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Just a few hundred meters from Sherep is the Yerevan Tavern, a beautiful space beneath the old volts that hides phenomenal gastronomy. We tried a great appetizer here, a condiment of dried meat products, with extremely strong horseradish and wonderful bread. Accompanied by homemade red wine, we ate Armenian lamb and sweetened our palates with a gata at the end of dinner.
Yerevan offers a variety of different trips throughout Armenia, and we have opted for the Yerani agency. They explained to us that this is the name that connects the last and the first Armenian capital: Yerevan and Ani. Cheerful tour guides run a list of passengers in vans in front of the Cascades, arranging them by destination, and every five minutes they deftly switch from Russian to English. All tours in Armenia are necessarily bilingual, because Russians are still the main tourist clientele in the former South Caucasian Soviet Republic. Our guides on the three tours, Armina, Armen and Aida were full of information but also proud of their country, trying to show us as much of Armenian history, religion, customs and gastronomy as possible.
It is definitely worth visiting the city of Etchmiadzin or Vagharshapat, where the Holy Mother See, the seat of the Armenian Apostolic Church is located. The Armenian Apostolic Church is a pre-Chalcedonian church prevalent among Armenians. It belongs to the Eastern Orthodox churches, which accept only the first three ecumenical councils and therefore have a different Christological position in relation to Catholicism and Orthodoxy. This Church is the first national Church in the world since Armenia was the first country in the world to declare Christianity an official religion. It is headed by the Catholic Apostolic Church of the Catholicos of All Armenians, who, after numerous relocation of his seat for political reasons, has been permanently established in Etchmiadzin since 1411. Today's Catholic of all Armenians is His Holiness Karekin II. Nersisian, 132nd Catholic selected. There are three more patriarchates in Antelias in Lebanon, Jerusalem and Istanbul. The vast majority of Armenians belong to this church. The Etchmiadzin complex fascinates with its cathedral church and especially the museum where one can get to know the ancient Christianity in Armenia, which is the oldest country in the world since 301 AD. Armenia abounds in churches and monasteries, special Armenian architecture, and in Etchmiadzin we visited the Church of Saint Hripsima, as well as the Holy Mother's See itself.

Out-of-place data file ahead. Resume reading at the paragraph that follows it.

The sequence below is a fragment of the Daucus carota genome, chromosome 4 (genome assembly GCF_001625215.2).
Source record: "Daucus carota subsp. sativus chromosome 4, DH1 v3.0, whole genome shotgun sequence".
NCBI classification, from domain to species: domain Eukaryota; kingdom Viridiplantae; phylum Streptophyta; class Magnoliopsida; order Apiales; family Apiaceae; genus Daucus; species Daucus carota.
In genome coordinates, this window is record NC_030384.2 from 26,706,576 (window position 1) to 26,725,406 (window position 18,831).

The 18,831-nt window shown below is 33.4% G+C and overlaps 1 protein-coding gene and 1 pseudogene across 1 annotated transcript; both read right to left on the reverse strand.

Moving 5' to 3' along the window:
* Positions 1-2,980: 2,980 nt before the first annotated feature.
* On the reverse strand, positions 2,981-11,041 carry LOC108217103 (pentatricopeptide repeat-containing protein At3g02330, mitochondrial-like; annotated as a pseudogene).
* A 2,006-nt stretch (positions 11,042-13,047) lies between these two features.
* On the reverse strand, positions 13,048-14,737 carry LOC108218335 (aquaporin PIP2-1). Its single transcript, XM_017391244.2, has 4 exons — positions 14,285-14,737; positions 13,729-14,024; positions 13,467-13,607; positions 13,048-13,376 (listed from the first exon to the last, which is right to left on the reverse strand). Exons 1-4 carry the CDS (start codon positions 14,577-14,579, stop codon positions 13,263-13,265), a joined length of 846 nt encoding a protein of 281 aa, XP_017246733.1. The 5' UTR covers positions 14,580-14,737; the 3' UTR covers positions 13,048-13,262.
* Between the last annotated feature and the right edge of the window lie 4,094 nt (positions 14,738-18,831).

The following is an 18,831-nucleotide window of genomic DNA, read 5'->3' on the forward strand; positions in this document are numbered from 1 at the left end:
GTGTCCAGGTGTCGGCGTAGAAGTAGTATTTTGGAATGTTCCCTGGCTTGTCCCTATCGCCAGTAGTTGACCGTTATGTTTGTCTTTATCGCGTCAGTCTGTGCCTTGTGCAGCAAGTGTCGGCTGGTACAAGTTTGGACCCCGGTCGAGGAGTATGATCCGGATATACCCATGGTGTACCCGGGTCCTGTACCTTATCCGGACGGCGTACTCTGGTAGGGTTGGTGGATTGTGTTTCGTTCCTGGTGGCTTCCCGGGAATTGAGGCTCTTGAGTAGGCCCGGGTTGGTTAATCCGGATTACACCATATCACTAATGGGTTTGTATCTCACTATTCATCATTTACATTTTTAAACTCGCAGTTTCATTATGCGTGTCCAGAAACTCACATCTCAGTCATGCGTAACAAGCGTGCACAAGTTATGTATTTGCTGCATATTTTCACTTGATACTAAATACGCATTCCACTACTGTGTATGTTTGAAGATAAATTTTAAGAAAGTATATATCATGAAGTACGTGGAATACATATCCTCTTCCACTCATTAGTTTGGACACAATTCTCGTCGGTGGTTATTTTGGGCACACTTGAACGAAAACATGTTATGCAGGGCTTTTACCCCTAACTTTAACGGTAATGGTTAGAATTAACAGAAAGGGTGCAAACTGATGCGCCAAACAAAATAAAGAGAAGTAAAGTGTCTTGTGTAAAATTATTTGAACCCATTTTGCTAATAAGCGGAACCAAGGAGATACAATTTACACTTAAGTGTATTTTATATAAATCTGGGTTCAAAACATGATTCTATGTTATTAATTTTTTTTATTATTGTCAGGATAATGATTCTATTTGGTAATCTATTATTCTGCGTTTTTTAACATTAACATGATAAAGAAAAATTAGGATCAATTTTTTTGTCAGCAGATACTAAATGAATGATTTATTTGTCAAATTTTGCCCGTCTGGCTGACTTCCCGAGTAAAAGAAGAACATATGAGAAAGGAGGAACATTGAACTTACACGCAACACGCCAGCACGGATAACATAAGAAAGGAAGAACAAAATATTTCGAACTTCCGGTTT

There is Zvartnots International Airport between Yerevan and Etchmiadzin. After officials scrutinize each page of the passport, the first big scene when leaving the airport opens: a huge bottle of Karas wine, which gives the impression that it will be very cheerful in Armenia. However, Zvartnots is not known for the drunkers that wander the roads, but for the ancient monastery that collapsed due to frequent earthquakes in this shaky Caucasian area.
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Moving south from Yerevan, one passes an industrial zone cleverly positioned in the south of the capital. Namely, northern winds blow around Yerevan and they protect the city from pollution. When one passes several suburban villages, along the border with Turkey and the huge Ararat wall at your fingertips, vineyards begin to emerge, making the staple for the world-famous Armenian cognac. It is late fall and the harvest is already over and the leaves are yellowing on the vines. Almost every house has at least a little vine, and we can see the same in the most urban parts of Yerevan. Here, people strive to live with nature, accepting all that this plateau gives. And this is a great deal: in Armenia, the first fruits of grapes, pomegranates and apricots were formed. This fruit is ubiquitous. Grapes are an integral part of any table, and when the time of the golden apricots is over, it can still be enjoyed in its dried form or (as often as possible) in vodka with apricot. The apricot tree is extremely revered because it is made of duduk, the Armenian national wind instrument that gives the memorable sounds of the Armenian plateau. As it was autumn at the time of our arrival, all of Armenia was full of pomegranates, that red fruit of paradise that protects against winter diseases. Freshly squeezed pomegranate juice can only be compared to its taste with the pomegranate wine it delights.